In September 2014, on the occasion of the World War I centenary and the anniversary of the 9/11 WTC attacks, I revisited ‘The Falling Man,’ an iconic photograph from the latter event, and its relevance in light of the new collective reality that the attacks pushed us into. A version of this piece was published by the Sunday Guardian.
IIT Madras is conducting its technical festival, Shaastra from January 4-7, which includes a “Green Energy Summit”, a program for experts and student enthusiasts to come together to learn and network. I’ll be speaking at the summit today along with Dr. Ashish Polkade and Swapnil Jain, where we’ll be sharing our respective entrepreneurial journeys in the CleanTech space.
Earlier this month, the Indian Space Research Organisation (ISRO) announced that it is working at preparing a business model to partner with industries – public and private – so that they have a higher level of participation in the space sector.
Various media reports have quoted ISRO chairman K.Radhakrishnan saying “We are working at a possible model for investment, sharing of technology and responsibility with the industries. The response from the industries – public and private – is positive. It will take three or four years to arrive at a proper model”. While he did not confirm if the model will be based on public-private-participation, he did mention that the industries’ participation is sought to increase the production of satellites and rockets so that ISRO can focus on other core areas.
The answer was:
I didn’t say she stole my money.
This sentence has seven different meanings, depending on the stressed word.
P.S. Checkfor a detailed explanation.
In the high altitudes of the snow mountain lives the powerful Indar. He uses his weapons, the thunderbolt and fire, to break into pieces the glaciers that crawl down the mountains like Ahi, a big dragon. The ice melts and releases from captivity the swollen waters. Thus the river is born. Full of life, the liberated waters flow like streams of milk, gushing through the slits and splits of mountains like freed cattle running towards their mother…
Written by débutante author Sudipto Das, the Ekkos Clan is essentially a mystery novel exploring the lives of multiple generations of a family as they realise a pattern of mysterious deaths and unknown benefactors around them. It’s not the average whodunnit though, and is grounded in a substantial base of research and exploration into our past and the origins of our civilisation. This journey wasn’t made with the aid of tangible historical remains and proofs, which diminish once you try to step further after going back a few millennia, but instead, a more living, breathing form of residue from our ancient past is combed through: language.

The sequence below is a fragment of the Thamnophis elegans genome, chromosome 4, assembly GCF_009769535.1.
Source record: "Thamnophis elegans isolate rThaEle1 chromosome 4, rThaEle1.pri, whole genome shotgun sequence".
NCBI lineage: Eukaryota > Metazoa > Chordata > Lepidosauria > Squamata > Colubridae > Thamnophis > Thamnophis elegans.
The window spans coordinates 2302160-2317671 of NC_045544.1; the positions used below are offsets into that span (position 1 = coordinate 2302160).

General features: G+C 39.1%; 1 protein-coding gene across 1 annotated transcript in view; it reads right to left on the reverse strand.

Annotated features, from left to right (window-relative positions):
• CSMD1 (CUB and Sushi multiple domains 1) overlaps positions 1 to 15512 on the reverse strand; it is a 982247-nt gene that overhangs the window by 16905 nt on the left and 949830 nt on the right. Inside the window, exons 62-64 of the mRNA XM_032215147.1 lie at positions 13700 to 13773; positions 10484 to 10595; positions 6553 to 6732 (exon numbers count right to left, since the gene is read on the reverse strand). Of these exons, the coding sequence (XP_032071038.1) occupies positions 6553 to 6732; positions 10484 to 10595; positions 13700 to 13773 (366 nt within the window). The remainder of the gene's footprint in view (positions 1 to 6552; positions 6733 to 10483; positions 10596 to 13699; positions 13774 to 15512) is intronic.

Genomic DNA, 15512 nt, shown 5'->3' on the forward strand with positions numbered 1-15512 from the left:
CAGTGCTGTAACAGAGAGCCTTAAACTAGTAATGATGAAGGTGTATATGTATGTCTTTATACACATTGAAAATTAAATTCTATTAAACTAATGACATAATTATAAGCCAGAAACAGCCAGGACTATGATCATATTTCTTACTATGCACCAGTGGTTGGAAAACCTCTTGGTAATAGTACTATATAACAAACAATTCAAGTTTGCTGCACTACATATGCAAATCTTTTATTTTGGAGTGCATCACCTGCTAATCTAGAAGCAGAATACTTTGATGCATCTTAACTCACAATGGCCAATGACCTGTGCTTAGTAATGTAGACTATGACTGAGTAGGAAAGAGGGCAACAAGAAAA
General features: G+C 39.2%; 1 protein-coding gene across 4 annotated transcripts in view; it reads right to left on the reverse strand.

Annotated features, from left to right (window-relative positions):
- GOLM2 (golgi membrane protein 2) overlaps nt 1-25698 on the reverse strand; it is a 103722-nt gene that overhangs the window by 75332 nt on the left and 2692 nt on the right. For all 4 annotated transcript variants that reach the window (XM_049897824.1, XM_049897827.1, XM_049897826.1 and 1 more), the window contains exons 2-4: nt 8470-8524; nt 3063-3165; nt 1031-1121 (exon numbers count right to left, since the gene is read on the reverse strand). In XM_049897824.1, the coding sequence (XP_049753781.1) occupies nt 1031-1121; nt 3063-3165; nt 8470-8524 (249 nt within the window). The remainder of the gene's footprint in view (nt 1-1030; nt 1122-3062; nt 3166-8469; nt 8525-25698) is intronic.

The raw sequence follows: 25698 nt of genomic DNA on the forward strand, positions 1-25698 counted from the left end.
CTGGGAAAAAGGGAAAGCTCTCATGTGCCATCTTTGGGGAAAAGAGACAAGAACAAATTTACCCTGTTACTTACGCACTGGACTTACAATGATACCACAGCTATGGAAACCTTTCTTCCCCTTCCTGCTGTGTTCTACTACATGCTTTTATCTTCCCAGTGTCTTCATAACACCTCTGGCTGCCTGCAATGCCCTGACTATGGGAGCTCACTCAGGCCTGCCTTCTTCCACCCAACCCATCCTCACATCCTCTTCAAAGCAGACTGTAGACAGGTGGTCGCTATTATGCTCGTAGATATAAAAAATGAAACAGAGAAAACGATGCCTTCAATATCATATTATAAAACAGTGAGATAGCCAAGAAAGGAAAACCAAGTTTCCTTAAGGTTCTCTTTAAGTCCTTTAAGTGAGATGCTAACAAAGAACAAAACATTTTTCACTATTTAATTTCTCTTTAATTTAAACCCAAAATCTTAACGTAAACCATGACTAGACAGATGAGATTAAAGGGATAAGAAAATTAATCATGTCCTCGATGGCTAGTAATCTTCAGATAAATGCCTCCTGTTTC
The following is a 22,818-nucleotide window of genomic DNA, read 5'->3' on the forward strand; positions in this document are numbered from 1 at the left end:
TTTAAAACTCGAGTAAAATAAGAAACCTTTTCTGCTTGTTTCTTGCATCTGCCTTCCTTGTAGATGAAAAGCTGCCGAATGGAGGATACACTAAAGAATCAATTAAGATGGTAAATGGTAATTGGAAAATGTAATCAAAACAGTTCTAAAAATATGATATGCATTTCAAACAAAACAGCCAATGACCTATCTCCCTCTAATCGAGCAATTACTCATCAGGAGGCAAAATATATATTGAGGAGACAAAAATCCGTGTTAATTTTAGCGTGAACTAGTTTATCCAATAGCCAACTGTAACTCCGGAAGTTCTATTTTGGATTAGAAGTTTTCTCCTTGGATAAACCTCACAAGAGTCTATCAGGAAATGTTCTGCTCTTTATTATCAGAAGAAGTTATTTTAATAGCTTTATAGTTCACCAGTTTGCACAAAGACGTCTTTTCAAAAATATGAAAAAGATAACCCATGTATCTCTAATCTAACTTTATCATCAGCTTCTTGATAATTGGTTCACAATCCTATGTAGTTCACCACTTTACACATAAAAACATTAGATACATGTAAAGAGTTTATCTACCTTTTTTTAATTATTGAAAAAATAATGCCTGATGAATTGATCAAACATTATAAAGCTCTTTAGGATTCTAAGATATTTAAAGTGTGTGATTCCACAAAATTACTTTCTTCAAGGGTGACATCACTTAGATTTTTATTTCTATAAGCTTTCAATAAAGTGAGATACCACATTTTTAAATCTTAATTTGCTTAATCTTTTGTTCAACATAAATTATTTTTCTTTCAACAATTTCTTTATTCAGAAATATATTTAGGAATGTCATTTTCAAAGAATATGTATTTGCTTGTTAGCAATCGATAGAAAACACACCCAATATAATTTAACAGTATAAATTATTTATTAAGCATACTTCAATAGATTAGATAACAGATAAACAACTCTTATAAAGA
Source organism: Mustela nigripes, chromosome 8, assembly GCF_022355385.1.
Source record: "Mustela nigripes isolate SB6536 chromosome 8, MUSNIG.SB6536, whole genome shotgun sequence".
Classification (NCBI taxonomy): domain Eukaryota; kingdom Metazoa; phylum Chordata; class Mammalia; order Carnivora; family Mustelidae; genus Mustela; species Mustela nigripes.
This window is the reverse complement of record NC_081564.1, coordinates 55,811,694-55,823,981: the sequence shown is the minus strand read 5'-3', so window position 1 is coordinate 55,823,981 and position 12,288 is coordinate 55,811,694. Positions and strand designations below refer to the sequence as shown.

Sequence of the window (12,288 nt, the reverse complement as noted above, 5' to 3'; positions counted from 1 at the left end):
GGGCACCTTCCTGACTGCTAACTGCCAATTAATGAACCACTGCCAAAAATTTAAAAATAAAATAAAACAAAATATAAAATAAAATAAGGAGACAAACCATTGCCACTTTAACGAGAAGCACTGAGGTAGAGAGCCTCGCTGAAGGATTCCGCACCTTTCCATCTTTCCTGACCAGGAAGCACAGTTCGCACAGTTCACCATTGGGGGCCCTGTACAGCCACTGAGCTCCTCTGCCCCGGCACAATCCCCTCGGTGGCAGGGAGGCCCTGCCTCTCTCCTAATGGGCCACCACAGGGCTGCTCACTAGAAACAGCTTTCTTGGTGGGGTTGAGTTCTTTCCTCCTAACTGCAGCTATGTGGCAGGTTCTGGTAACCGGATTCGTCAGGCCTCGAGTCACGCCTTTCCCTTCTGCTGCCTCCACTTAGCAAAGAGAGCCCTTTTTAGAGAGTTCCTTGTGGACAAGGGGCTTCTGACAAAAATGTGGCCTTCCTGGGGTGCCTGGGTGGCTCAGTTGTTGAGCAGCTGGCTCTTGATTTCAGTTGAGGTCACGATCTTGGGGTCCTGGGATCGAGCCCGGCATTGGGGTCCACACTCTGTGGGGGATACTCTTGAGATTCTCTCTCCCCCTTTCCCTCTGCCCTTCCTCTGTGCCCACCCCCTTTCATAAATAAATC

Non-fiction/Pax Indica by Shashi Tharoor, Penguin/Allen Lane, 449 pp; Rs799 (Hardback)
— Shashi Tharoor (@ShashiTharoor) September 9, 2013
I recently read Shashi Tharoor’s Pax Indica: India and the World in the 21st Century. I wrote a review for the same, published on The Northeast Today website (and the upcoming print edition):
There is a mysterious cycle in human events. To some generations much is given. Of other generations much is expected. This generation of Americans has a rendezvous with destiny.
— Franklin D. Roosevelt’s Speech before the 1936 Democratic National Convention, Philadelphia, June 27, 1936
It was the above quoted speech that inspired independent India’s first Prime Minister Jawaharlal Nehru’s “Tryst With Destiny,” considered to be one of the greatest orations of all time, delivered on the midnight which gave way to the 15th of August, 2013, exactly 66 years ago from now. Its opening lines are often remembered during this time of the year:Continue reading →
I recently read Aman Sethi’s A Free Man.
Insightful, humorous, and disturbing, this work of non-fiction is the story of millions of invisible men that that toil around us everyday, building our cities (and breaking them down when asked to), preparing our meat, selling us lemons… Aman Sethi explores not just the mazdoor, but the philosopher, the entrepreneur, and the struggle to be free. Vaguely reminiscent of The White Tiger by its synopsis, A Free Man is an achievement in journalism, a masterpiece in ‘development journalism’, and is the only book that I can describe with the phrases ‘very funny’ and ‘reads like a war documentary,’ simultaneously.
You can sample it out from an excerpt at The Caravan.
I recently attended the launch of India Since 1947: Looking Back at a Modern Nation, and picked up a copy.
Anthology/Non-fiction; India since 1947: Looking Back at a Modern Nation by Atul Kumar Thakur (Edited); Niyogi Books, 340 pp; Rs.395 (Paperback)
It has very nearly been 66 years since we, as one nation, took the reins of our destiny in our own hands. And while that still places us as a relatively young democracy (the US, for example, signed the declaration of independence in 1776), that the first generation born after that fateful midnight has now started retiring is a noteworthy milestone. As a people who use the same word for tomorrow as for yesterday, keeping track of the passage of time and the changes it brings along is not something we are very adept at.